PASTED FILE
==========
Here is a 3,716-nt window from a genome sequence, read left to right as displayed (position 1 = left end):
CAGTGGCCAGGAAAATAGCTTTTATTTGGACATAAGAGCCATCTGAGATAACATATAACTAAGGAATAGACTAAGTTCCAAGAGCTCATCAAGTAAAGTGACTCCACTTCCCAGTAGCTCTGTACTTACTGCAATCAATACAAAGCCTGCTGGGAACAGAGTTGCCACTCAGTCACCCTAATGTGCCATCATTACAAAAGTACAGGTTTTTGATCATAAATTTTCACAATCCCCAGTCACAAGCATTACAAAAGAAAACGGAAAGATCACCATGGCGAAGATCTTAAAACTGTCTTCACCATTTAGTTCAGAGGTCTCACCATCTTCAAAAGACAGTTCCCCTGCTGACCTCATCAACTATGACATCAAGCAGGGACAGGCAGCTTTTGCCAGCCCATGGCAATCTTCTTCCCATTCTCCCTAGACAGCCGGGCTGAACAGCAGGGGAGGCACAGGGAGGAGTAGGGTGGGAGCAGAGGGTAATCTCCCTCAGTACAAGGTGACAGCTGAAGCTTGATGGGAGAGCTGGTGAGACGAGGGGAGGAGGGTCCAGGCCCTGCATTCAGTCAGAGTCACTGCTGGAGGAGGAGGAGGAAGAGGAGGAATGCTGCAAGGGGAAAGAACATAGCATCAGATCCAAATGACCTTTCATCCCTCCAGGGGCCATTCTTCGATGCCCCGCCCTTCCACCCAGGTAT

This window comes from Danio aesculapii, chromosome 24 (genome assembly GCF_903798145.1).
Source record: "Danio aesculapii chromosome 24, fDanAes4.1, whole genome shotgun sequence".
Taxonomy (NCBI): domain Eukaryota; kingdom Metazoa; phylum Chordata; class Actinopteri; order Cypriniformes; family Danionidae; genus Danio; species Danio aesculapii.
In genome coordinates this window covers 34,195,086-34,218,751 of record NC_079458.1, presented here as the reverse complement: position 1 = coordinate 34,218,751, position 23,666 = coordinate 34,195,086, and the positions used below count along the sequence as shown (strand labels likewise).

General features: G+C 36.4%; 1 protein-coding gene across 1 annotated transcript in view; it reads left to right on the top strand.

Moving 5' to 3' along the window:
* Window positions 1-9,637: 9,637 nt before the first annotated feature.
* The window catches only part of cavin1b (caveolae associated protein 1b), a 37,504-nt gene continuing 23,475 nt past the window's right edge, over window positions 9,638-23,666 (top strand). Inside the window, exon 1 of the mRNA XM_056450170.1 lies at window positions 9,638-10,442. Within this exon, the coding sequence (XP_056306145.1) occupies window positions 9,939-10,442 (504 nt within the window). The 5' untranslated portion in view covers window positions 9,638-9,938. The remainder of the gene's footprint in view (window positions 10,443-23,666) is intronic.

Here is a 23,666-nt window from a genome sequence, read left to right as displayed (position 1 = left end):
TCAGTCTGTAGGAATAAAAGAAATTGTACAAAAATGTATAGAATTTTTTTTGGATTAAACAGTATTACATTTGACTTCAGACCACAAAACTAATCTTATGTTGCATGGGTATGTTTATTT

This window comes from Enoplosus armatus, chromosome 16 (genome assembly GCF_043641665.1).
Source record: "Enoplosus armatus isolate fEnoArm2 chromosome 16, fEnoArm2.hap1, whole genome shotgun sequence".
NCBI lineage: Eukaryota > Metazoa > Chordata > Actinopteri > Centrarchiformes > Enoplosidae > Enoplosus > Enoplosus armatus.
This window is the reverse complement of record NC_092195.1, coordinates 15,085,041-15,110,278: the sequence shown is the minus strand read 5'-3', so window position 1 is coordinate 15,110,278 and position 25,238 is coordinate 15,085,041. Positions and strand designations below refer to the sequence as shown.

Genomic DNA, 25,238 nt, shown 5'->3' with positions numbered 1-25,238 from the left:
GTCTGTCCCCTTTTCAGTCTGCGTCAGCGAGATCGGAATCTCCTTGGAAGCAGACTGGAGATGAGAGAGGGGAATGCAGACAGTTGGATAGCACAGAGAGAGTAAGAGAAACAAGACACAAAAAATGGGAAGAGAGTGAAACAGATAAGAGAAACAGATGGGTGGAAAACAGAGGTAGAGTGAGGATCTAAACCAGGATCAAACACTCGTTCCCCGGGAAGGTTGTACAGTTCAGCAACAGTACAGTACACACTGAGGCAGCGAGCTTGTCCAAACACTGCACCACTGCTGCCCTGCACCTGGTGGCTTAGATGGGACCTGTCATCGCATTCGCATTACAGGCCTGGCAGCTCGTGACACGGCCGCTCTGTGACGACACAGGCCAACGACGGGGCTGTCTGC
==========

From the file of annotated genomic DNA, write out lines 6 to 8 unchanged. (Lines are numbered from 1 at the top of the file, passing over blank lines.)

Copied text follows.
In genome coordinates this window covers 34,195,086-34,218,751 of record NC_079458.1, presented here as the reverse complement: position 1 = coordinate 34,218,751, position 23,666 = coordinate 34,195,086, and the positions used below count along the sequence as shown (strand labels likewise).

General features: G+C 36.4%; 1 protein-coding gene across 1 annotated transcript in view; it reads left to right on the top strand.

Moving 5' to 3' along the window: